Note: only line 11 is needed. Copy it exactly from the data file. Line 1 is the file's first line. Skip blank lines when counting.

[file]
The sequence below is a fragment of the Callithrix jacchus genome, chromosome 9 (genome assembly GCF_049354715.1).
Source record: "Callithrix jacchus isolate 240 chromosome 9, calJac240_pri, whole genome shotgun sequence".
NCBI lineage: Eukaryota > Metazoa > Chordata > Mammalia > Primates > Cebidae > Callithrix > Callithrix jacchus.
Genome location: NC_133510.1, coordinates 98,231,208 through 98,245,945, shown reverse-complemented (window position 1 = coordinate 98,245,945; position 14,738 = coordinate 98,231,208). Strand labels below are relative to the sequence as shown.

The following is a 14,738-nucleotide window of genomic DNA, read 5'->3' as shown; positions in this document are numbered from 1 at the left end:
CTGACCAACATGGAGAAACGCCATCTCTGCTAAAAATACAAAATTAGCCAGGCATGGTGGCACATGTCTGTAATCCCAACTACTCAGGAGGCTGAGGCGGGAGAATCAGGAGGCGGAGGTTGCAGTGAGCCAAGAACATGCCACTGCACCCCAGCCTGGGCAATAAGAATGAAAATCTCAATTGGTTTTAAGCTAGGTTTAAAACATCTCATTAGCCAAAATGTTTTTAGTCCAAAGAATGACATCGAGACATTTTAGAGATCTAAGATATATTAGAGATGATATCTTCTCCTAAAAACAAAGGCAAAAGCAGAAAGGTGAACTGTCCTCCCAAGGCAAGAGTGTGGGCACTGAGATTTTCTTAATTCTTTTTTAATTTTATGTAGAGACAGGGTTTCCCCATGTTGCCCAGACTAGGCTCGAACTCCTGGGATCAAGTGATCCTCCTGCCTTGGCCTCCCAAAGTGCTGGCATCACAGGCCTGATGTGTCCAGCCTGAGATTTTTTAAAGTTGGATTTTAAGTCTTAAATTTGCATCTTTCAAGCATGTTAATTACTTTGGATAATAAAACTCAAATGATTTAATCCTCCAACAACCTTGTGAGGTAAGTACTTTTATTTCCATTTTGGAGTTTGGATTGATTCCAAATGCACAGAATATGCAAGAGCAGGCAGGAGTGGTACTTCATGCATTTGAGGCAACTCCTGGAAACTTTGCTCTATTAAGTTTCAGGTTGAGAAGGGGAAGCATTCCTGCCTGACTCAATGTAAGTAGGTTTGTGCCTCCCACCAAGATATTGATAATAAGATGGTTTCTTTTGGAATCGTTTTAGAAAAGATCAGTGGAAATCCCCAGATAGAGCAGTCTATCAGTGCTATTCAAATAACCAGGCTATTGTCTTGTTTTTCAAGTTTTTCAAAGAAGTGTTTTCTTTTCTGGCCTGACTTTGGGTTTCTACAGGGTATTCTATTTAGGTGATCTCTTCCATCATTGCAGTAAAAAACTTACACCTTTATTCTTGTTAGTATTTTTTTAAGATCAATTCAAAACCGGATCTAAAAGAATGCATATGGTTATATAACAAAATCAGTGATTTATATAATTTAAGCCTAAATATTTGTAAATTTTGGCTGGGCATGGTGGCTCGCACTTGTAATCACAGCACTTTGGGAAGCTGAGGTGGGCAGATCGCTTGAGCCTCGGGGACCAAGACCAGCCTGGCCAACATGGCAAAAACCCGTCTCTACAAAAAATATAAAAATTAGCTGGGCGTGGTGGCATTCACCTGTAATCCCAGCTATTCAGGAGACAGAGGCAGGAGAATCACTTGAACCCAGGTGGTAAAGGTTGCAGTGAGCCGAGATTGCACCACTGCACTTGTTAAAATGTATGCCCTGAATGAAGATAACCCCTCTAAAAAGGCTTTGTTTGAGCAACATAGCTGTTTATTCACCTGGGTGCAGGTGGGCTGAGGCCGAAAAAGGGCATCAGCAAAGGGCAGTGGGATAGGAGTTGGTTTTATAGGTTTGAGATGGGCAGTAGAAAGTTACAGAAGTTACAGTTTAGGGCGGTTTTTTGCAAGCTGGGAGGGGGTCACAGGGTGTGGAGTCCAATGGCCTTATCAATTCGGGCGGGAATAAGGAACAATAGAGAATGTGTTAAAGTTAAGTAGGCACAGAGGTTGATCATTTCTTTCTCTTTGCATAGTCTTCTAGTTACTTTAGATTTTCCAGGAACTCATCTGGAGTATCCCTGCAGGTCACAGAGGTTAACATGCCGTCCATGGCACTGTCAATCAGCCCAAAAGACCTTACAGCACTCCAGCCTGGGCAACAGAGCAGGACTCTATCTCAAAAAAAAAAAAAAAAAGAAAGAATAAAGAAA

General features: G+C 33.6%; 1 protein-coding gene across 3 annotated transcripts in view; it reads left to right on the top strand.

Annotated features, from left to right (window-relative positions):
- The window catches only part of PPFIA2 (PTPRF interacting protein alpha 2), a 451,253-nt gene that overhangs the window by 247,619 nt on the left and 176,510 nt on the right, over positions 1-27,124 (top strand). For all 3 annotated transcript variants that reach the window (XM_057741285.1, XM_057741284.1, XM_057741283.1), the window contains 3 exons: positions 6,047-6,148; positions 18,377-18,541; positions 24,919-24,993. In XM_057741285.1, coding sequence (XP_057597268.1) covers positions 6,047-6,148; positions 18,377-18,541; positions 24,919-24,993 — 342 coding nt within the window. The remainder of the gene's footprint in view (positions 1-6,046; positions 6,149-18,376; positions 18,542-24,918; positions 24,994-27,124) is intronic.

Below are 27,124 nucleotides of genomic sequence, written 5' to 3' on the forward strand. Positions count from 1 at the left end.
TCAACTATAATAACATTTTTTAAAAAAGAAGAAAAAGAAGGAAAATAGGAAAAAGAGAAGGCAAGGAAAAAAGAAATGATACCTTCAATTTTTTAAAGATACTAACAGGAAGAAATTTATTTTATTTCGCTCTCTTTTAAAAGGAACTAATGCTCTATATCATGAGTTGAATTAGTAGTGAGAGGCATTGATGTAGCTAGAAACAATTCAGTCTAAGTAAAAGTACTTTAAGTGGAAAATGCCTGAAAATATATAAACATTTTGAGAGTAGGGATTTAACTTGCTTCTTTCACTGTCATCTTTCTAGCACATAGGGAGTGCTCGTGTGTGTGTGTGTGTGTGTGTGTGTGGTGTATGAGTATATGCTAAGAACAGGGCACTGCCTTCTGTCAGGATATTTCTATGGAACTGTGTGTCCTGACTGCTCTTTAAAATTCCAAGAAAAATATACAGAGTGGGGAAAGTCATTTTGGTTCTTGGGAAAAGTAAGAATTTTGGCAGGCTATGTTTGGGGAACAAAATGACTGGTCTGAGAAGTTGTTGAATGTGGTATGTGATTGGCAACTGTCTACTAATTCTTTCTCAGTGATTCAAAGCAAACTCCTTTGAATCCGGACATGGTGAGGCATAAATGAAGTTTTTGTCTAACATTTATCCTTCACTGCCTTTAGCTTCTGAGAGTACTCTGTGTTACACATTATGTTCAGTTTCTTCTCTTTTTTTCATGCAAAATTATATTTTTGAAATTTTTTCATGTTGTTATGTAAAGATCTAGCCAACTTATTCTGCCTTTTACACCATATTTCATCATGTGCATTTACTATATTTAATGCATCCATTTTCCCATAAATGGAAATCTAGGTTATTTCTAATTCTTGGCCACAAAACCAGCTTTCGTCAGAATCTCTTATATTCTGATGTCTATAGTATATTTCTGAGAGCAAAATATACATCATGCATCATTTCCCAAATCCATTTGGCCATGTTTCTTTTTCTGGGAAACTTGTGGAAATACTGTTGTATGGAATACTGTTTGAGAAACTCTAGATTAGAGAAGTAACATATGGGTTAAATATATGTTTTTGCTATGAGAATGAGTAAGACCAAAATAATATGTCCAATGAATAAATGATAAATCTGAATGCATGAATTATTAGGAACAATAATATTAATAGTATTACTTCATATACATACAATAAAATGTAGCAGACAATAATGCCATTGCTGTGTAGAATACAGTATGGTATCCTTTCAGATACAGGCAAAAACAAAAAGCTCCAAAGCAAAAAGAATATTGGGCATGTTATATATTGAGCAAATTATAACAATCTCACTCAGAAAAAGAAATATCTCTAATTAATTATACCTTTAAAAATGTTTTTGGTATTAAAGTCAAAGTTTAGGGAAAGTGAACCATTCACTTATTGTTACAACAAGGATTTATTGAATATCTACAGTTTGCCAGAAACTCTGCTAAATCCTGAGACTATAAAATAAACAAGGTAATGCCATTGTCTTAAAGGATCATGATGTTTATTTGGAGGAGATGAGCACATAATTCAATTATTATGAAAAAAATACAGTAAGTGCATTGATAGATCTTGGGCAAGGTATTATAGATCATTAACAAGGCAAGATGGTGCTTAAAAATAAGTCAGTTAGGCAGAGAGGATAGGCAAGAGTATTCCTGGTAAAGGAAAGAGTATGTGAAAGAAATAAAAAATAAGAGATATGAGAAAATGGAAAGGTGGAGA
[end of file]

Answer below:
TCAACTATAATAACATTTTTTAAAAAAGAAGAAAAAGAAGGAAAATAGGAAAAAGAGAAGGCAAGGAAAAAAGAAATGATACCTTCAATTTTTTAAAGATACTAACAGGAAGAAATTTATTTTATTTCGCTCTCTTTTAAAAGGAACTAATGCTCTATATCATGAGTTGAATTAGTAGTGAGAGGCATTGATGTAGCTAGAAACAATTCAGTCTAAGTAAAAGTACTTTAAGTGGAAAATGCCTGAAAATATATAAACATTTTGAGAGTAGGGATTTAACTTGCTTCTTTCACTGTCATCTTTCTAGCACATAGGGAGTGCTCGTGTGTGTGTGTGTGTGTGTGTGTGTGGTGTATGAGTATATGCTAAGAACAGGGCACTGCCTTCTGTCAGGATATTTCTATGGAACTGTGTGTCCTGACTGCTCTTTAAAATTCCAAGAAAAATATACAGAGTGGGGAAAGTCATTTTGGTTCTTGGGAAAAGTAAGAATTTTGGCAGGCTATGTTTGGGGAACAAAATGACTGGTCTGAGAAGTTGTTGAATGTGGTATGTGATTGGCAACTGTCTACTAATTCTTTCTCAGTGATTCAAAGCAAACTCCTTTGAATCCGGACATGGTGAGGCATAAATGAAGTTTTTGTCTAACATTTATCCTTCACTGCCTTTAGCTTCTGAGAGTACTCTGTGTTACACATTATGTTCAGTTTCTTCTCTTTTTTTCATGCAAAATTATATTTTTGAAATTTTTTCATGTTGTTATGTAAAGATCTAGCCAACTTATTCTGCCTTTTACACCATATTTCATCATGTGCATTTACTATATTTAATGCATCCATTTTCCCATAAATGGAAATCTAGGTTATTTCTAATTCTTGGCCACAAAACCAGCTTTCGTCAGAATCTCTTATATTCTGATGTCTATAGTATATTTCTGAGAGCAAAATATACATCATGCATCATTTCCCAAATCCATTTGGCCATGTTTCTTTTTCTGGGAAACTTGTGGAAATACTGTTGTATGGAATACTGTTTGAGAAACTCTAGATTAGAGAAGTAACATATGGGTTAAATATATGTTTTTGCTATGAGAATGAGTAAGACCAAAATAATATGTCCAATGAATAAATGATAAATCTGAATGCATGAATTATTAGGAACAATAATATTAATAGTATTACTTCATATACATACAATAAAATGTAGCAGACAATAATGCCATTGCTGTGTAGAATACAGTATGGTATCCTTTCAGATACAGGCAAAAACAAAAAGCTCCAAAGCAAAAAGAATATTGGGCATGTTATATATTGAGCAAATTATAACAATCTCACTCAGAAAAAGAAATATCTCTAATTAATTATACCTTTAAAAATGTTTTTGGTATTAAAGTCAAAGTTTAGGGAAAGTGAACCATTCACTTATTGTTACAACAAGGATTTATTGAATATCTACAGTTTGCCAGAAACTCTGCTAAATCCTGAGACTATAAAATAAACAAGGTAATGCCATTGTCTTAAAGGATCATGATGTTTATTTGGAGGAGATGAGCACATAATTCAATTATTATGAAAAAAATACAGTAAGTGCATTGATAGATCTTGGGCAAGGTATTATAGATCATTAACAAGGCAAGATGGTGCTTAAAAATAAGTCAGTTAGGCAGAGAGGATAGGCAAGAGTATTCCTGGTAAAGGAAAGAGTATGTGAAAGAAATAAAAAATAAGAGATATGAGAAAATGGAAAGGTGGAGA